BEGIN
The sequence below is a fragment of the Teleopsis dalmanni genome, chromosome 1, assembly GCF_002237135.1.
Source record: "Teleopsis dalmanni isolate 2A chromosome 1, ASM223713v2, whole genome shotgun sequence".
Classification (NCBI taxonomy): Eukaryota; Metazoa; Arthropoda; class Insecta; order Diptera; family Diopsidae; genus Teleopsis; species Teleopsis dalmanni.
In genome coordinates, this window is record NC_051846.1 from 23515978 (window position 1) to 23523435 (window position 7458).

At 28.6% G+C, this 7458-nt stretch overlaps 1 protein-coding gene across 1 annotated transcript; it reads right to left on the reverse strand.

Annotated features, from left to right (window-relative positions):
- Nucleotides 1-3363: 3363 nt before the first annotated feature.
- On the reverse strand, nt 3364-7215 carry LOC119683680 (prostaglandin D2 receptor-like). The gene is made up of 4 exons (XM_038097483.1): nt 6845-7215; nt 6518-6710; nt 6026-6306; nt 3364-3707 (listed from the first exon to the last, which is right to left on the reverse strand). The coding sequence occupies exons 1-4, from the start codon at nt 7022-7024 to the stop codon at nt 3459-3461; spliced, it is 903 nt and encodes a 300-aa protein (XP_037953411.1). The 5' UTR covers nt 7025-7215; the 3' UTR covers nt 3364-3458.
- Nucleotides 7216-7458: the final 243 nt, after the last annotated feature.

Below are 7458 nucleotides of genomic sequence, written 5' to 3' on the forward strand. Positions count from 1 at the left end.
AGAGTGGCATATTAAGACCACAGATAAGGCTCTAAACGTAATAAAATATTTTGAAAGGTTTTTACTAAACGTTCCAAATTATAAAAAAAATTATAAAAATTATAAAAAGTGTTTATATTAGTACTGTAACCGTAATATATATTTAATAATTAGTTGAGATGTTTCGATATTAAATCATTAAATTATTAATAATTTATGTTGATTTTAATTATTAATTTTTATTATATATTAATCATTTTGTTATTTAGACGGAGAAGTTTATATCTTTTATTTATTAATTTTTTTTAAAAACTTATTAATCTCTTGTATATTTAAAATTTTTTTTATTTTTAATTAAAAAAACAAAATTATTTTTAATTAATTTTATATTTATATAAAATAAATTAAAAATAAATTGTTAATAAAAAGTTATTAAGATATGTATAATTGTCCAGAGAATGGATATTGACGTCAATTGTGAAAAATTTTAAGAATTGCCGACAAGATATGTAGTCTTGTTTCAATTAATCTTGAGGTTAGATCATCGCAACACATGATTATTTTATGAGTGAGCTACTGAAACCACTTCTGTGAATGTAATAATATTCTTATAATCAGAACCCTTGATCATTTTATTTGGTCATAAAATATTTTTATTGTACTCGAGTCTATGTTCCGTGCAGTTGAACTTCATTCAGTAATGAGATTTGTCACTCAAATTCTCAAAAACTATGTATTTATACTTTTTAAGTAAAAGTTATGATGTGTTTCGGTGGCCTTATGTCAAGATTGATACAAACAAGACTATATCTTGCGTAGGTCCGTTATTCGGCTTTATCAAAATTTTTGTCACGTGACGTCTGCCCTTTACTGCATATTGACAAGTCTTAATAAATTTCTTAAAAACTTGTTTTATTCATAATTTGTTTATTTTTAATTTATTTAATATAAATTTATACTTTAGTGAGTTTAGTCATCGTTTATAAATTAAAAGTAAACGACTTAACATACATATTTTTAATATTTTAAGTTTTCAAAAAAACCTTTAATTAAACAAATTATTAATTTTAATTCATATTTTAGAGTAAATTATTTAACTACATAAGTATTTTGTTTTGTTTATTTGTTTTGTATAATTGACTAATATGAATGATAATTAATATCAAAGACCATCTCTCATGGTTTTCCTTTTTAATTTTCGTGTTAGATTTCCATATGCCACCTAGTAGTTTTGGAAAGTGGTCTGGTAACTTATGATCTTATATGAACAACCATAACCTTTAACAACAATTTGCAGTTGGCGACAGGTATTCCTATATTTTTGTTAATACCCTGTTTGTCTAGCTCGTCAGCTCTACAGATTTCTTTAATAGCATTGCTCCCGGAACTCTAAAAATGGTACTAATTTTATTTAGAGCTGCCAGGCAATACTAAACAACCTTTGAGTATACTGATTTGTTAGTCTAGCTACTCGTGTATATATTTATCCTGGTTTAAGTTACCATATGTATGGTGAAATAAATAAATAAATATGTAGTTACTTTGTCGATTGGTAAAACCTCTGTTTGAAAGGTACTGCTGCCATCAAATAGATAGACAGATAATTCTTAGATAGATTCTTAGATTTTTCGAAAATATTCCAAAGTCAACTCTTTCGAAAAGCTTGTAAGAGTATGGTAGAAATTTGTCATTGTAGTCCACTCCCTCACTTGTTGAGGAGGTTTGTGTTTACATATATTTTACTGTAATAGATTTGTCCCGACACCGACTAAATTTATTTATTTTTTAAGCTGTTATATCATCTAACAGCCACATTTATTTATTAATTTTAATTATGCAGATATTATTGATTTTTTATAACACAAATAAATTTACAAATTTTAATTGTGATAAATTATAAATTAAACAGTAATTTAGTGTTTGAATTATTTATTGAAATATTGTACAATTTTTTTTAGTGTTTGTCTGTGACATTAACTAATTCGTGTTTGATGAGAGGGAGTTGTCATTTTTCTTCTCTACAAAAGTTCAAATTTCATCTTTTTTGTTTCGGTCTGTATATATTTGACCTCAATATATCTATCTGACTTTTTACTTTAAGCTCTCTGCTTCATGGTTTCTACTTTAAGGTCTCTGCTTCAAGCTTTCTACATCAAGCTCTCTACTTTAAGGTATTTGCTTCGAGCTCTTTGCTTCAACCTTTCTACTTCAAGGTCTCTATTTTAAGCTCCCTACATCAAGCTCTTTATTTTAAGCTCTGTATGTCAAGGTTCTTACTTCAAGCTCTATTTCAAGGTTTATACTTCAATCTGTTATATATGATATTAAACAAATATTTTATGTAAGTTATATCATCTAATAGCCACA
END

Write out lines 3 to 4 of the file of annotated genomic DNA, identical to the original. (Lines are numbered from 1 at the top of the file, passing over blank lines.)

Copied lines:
Classification (NCBI taxonomy): Eukaryota; Metazoa; Arthropoda; class Insecta; order Diptera; family Diopsidae; genus Teleopsis; species Teleopsis dalmanni.
In genome coordinates, this window is record NC_051846.1 from 23515978 (window position 1) to 23523435 (window position 7458).